Welcome to the Wellstone Muscular Dystrophy Research Center

Groundbreaking legislation by the Congress of the United States has accelerated research in muscular dystrophy since 2001. The law is the Muscular Dystrophy Community Assistance, Research, and Education (MD-CARE) Act. This legislation was amended in September 2014 to further strengthen and fast track new research for all muscular dystrophies.

One key component of this law is to support centers of excellence in muscular dystrophy research. Each center is called a Senator Paul D. Wellstone Muscular Dystrophy Cooperative Research Center (MDCRC). The goals of the MDCRC are to study the causes for and develop specific treatments for individuals affected by one of the different types of muscular dystrophy. The Wellstone MDCRC is designed to share medical technologies and expertise (Scientific Core). Each Wellstone Center teaches and trains new researchers in the field of muscular dystrophy (Educational Core). Each Center also conducts groundbreaking research in cells and animal models of the diseases and pursues studies patients with muscular dystrophy (Research Projects). Each Center is funded through the National Institutes of Health (NIH).

The University of Rochester (UR) was one of the first of these Wellstone Centers and was established in 2003 to study myotonic dystrophy and facioscapulohumeral muscular dystrophy (FSHD). Our University of Rochester Wellstone MDCRC has received support from the NIH by five-year grants: 2003-2008 (Cycle 1); 2008-2013 (Cycle 2); and 2013-2018 (Cycle 3).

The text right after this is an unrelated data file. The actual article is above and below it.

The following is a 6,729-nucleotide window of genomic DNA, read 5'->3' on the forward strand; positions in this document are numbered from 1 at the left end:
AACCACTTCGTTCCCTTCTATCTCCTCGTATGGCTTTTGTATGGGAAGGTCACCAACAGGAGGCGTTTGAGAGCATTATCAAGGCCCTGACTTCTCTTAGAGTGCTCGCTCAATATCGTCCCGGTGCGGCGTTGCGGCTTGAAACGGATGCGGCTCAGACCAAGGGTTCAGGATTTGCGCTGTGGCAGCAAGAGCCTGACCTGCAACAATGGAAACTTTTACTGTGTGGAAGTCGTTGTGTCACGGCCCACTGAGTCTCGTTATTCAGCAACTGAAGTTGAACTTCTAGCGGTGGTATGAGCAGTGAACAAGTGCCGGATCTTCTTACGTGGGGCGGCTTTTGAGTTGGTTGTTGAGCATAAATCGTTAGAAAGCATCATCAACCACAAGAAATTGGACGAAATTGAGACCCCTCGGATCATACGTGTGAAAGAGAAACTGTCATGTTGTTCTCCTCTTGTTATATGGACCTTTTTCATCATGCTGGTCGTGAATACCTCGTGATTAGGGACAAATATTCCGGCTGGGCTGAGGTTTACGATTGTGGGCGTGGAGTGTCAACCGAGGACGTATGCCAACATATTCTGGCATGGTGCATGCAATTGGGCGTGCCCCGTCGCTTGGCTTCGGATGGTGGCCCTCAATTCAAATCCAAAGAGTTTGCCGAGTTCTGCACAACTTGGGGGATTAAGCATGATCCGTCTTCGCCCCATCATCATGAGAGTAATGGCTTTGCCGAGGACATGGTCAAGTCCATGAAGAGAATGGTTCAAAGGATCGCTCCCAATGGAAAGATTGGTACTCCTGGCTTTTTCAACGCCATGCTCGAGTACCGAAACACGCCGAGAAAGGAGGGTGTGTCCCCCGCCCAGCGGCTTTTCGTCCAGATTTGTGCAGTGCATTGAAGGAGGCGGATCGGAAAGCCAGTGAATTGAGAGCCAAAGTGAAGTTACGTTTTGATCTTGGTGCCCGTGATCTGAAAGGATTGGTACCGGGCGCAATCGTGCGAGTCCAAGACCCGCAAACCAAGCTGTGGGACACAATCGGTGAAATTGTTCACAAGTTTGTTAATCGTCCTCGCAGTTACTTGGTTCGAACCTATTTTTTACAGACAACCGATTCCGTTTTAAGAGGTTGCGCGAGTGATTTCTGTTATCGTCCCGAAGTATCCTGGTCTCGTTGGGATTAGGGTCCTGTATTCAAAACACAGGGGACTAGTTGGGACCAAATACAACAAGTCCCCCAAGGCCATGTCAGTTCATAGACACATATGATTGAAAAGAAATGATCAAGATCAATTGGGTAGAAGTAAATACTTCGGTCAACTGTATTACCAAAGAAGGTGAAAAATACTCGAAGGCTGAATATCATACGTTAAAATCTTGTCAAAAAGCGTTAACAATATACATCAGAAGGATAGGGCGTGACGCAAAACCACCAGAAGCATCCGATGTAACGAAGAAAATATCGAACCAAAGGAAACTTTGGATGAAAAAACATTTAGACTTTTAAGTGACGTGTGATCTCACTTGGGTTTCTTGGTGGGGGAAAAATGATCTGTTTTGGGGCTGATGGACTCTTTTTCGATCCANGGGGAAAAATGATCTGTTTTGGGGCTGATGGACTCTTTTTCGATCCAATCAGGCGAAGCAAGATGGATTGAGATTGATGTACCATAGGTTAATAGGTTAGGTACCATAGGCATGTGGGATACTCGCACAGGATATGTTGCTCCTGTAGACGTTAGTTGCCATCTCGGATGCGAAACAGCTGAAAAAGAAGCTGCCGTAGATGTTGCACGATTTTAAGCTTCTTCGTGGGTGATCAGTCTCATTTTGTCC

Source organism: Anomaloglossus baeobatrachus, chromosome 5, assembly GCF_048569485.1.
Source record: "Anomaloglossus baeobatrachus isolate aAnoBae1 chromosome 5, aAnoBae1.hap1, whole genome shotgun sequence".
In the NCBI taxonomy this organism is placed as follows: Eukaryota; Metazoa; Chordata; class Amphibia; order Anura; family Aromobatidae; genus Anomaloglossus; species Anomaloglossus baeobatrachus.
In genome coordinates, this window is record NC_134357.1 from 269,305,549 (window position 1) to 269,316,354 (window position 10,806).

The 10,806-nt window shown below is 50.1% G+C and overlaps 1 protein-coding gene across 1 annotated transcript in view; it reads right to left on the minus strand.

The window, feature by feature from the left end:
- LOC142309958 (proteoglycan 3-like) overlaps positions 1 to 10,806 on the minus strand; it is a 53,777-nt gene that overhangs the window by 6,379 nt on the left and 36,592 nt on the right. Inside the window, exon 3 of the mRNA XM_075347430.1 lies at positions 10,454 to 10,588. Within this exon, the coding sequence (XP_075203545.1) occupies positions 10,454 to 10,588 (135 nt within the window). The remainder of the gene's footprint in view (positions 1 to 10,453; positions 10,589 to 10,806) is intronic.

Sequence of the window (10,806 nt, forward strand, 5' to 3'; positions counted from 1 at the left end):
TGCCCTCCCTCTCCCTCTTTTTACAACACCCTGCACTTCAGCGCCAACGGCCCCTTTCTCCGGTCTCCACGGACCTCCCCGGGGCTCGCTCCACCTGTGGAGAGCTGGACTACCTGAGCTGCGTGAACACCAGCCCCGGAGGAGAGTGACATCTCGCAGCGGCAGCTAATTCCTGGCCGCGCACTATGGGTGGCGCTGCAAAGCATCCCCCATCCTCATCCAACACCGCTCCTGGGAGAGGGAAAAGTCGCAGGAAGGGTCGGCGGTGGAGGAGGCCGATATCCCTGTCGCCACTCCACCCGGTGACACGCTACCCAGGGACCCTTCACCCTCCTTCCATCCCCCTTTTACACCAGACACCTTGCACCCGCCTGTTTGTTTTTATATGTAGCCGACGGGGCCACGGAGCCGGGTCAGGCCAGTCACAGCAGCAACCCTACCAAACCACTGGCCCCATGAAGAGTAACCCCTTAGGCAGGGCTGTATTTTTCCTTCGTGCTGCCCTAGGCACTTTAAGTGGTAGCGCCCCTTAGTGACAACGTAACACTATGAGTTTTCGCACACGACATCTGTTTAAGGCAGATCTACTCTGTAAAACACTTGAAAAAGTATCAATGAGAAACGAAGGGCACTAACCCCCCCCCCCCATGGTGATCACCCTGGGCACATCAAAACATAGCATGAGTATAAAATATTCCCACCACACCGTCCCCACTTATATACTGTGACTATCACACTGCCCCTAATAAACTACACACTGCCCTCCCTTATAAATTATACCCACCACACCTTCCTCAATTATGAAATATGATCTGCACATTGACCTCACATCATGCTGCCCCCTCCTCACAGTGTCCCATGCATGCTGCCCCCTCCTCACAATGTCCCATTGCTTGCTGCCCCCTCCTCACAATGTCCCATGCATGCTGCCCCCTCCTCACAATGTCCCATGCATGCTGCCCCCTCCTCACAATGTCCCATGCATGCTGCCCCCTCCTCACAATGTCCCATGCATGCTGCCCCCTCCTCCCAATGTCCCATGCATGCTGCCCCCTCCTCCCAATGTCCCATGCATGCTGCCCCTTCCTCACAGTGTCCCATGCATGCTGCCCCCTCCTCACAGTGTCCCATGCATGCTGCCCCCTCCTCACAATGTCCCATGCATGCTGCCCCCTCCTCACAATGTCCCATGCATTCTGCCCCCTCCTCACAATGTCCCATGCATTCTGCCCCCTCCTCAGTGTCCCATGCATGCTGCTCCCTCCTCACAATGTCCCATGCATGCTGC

Learn more about our UR Wellstone Cores and Research Projects here for Cycles 1-3 (2003-2018).

Strengths of the University of Rochester Medical Center MDCRC

  • Comprised of world-renowned investigators and research professionals in the Department of Neurology.
  • Connected with the NIH supported Clinical and Translational Science Institute at URMC, one of the first nationwide centers of excellence in translational research, designed to bring new preventive interventions, diagnostic procedures and treatments to patients and communities faster than ever before.
  • Supported by dedicated and well-characterized patients with myotonic dystrophy (DM) and patients with facioscapulohumeral muscular dystrophy (FSHD) in the NIH sponsored National Registry who are eager to participate in clinical studies.
  • Successful in developing new experimental therapies for DM and preparing to test these and other new drugs in patients with DM.